I would need a clarification about a statement in the article *Limit groups and groups acting freely on $\mathbb{R}^n$-trees* by Vincent Guirardel.

First recall that a *limit group* is a finitely generated group that is a limit of free groups in the space of marked groups (regardless of a choice of marking). This is (non-trivially) equivalent to: a finitely generated group that is fully residually free. Such groups are automatically finitely presented. (And they are obviously torsion-free, so that in the next few lines "cyclic" means "either trivial or infinite cyclic".)

Here are now the relevant excerpts. First, Corollary 3.4 (p1429), with reference to Remeslennikov: *Any limit group has a free action on an $\mathbf{R}^n$-tree [for some $n$]*.

Then, Theorem 7.1 (p1430): "dévissage theorem": *if a finitely generated, freely indecomposable group has a free action on an $\mathbf{R}^n$-tree ($n\ge 2$), then it decomposes as the Bass-Serre fundamental group of a finite graph of groups, with cyclic edge groups and each of whose vertex groups admits a free action on an $\mathbf{R}^{n-1}$-tree.*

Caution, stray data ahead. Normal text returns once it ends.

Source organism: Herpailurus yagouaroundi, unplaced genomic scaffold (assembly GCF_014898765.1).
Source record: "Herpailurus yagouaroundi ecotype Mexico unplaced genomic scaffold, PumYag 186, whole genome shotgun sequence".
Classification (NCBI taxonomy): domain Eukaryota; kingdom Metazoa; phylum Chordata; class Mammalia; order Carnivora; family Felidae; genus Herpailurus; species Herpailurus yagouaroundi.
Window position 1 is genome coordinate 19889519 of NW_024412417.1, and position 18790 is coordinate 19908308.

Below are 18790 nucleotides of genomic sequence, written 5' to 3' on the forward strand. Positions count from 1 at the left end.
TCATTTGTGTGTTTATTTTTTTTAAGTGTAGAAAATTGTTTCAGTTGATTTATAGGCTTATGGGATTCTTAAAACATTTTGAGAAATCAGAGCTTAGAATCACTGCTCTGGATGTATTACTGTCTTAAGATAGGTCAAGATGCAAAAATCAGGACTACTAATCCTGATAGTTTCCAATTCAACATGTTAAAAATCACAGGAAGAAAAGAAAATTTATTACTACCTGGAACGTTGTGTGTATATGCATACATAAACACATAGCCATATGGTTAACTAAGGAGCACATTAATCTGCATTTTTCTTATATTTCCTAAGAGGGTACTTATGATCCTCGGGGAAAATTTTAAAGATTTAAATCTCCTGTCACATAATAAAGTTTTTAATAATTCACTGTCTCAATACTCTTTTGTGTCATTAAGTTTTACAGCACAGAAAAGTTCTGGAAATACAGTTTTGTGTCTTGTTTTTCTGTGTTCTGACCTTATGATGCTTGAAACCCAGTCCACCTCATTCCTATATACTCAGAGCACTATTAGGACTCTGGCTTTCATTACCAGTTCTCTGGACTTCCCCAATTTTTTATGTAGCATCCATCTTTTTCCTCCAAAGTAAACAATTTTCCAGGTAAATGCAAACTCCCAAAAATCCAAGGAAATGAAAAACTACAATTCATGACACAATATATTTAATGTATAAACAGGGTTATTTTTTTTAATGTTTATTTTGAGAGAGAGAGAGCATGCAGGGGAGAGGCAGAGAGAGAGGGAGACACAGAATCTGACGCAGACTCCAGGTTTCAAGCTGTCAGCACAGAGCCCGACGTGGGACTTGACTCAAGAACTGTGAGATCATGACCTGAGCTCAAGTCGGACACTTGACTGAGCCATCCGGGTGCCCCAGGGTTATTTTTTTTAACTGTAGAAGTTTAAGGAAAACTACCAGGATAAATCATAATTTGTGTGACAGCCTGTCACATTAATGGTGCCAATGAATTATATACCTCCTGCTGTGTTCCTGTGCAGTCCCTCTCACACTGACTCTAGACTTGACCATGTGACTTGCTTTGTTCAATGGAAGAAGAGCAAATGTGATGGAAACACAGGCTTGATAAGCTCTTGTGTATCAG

Just after the statement of this theorem, the author recalls Rips' result that freely indecomposable finitely generated groups with a free action on an $\mathbf{R}$-tree are either free abelian or fundamental groups of closed surfaces (of negative curvature).

Then he deduces *Hence, a limit group can be obtained from abelian and surface groups by a finite sequence of free products and amalgamations over $\mathbf{Z}$.*

**Question:** Are HNN-extensions (with cyclic edge groups) really unnecessary in this decomposition?

Here is the full reference to the cited article:

Vincent Guirardel, *Limit groups and groups acting freely on $\mathbb{R}^n$-trees*, Geometry & Topology 8 (2004), pages 1427-1470

DOI: 10.2140/gt.2004.8.1427, arXiv: math/0306306 [math.GR]

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